Lights were the standard military waterproof light unit as found on Land-Rovers. They were originally fitted with glass lenses but moved on to the "bug eye" plastic version when the vehicles moved over to that type. They had sidelights at the front with a reflector and Stop/Tail and Indicator on the rear. Convoy light and number plate lights were also fitted as standard
Towing and reversing
NATO tow eye at the front and a NATO towing pintle or jaw fitted to the rear cross member. To reverse the trailer you have to manually place a steel collar over the neck of the towing eye to stop it operating the brakes.
Brakes and parking
The service brake is an Over-run mechanical type, while the parking brake is a hand operated mechanical connection to over-run system. For stability when parking the trailers are fitted with stabilising jacks, one located at the front and two at the rear. On later models a pair of small load bearing wheels were added to enable a loaded trailer to be moved on hard surfaces, these wheels were mounted on the front corners, they are telescopic like the standard rear legs but also have a pad, which can be pulled over the tyre when used on soft ground.
Cargo Trailer General Service - 2-Wheeled Wide Track
When the 90, 110 and 127s came into service, the demand from the MOD was for a more up to date trailer which would match the new breed of Land Rovers, just as the trusty old Fixed Back (FB) had been the loyal partner to the Series Land Rovers. GKN Sankey came up with the winning design which stuck to the "little tub on wheels" look. When you get closer you can see that it is very different to its older FB brother. The WT design has been very successful and is still in service today. It has been improved over the years and there are three models—the Mk I, II and III. As you read this the Mk IV is being tested, but full details have not been released yet. It should be entering service in late summer this year.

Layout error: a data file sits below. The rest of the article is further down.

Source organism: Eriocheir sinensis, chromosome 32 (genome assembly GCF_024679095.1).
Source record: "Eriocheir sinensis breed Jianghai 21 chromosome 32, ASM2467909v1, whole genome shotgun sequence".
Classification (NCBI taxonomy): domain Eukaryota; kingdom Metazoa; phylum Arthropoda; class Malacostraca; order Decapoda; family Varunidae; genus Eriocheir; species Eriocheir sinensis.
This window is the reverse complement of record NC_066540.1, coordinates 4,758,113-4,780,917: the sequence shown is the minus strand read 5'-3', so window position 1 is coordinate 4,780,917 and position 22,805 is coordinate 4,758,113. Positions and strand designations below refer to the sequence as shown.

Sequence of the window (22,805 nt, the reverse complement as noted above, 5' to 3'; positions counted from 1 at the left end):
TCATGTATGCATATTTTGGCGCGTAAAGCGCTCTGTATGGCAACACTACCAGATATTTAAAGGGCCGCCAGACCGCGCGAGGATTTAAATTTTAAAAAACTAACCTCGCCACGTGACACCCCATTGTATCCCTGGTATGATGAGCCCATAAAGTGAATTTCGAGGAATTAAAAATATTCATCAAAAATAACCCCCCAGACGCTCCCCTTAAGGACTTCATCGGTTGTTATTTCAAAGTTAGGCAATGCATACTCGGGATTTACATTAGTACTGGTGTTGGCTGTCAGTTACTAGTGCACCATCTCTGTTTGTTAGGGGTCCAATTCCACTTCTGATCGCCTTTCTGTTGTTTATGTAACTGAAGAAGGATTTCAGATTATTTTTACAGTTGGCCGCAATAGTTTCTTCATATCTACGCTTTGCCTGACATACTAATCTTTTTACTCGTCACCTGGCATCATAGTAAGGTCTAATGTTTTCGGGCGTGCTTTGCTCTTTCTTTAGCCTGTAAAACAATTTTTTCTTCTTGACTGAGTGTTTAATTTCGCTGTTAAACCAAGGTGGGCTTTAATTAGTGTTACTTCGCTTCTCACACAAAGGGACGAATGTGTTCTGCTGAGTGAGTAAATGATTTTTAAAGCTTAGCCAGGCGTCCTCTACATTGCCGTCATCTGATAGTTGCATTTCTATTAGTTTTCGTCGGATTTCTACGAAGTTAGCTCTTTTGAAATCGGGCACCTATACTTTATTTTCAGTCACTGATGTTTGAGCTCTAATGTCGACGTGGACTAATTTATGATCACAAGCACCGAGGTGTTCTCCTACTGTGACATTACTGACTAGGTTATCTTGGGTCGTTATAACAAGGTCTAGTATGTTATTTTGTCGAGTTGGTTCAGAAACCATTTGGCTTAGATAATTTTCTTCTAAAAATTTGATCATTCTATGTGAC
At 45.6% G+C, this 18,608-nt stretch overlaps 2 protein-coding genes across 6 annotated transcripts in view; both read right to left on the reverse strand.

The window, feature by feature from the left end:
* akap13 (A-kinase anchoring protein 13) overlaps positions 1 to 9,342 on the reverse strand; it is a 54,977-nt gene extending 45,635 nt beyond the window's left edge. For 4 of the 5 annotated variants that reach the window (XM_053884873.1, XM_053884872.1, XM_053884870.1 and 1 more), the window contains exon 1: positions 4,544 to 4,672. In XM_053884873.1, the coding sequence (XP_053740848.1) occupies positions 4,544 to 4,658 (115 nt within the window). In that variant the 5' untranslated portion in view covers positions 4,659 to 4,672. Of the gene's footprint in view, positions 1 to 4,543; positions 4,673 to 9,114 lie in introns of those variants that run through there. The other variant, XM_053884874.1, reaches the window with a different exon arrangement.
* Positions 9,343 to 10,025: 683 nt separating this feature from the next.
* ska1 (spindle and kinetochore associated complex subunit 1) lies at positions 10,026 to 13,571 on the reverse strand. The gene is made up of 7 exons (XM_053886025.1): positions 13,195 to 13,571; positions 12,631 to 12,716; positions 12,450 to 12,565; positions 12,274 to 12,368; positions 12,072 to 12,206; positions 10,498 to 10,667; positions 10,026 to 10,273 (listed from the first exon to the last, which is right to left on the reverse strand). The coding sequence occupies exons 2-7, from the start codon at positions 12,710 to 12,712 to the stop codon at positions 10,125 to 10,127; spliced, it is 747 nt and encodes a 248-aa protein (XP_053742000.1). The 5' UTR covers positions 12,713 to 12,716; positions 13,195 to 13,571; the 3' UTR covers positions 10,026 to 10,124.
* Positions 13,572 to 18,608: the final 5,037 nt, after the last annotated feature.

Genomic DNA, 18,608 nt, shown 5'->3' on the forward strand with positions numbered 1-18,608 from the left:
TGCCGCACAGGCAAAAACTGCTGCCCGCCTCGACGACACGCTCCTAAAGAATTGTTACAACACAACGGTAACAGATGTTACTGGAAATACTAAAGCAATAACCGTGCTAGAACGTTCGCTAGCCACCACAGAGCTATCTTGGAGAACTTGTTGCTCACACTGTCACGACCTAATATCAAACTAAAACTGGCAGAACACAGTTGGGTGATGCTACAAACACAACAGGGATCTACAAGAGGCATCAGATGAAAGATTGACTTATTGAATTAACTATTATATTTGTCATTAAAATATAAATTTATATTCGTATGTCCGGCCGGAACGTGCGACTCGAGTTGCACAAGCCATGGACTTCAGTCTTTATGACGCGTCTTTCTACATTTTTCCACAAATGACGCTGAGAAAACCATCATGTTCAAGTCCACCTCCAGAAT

The Mk I had a rather old-style jockey leg with a pivot foot on the bottom and this was bolted to the cross bar of the A-frame. This was very fragile if not respected, if it worked lose hitting the road while being towed it often resulted in serious A-frame damage. An improvement was needed and the Mk II entered service. The Mk II is basically the same as the Mk I with a few improvements, the most noticeable of which is the addition of a jockey wheel on the front A-frame. This is fitted to a raised "tomb stone" like plate on the outside of the A-frame just behind the towing eye. The Mk III was the biggest step forward, with the braking system going over to a fluid system with a reservoir fitted on the A-frame. The jockey wheel does not get missed out, it now has the ability to be swung so it's stored parallel to the A-frame when being towed. Also several new companies gained contracts to produce the Mk III, names such as Viking Trailers Ltd and Reynolds-Boughton.
Body and Chassis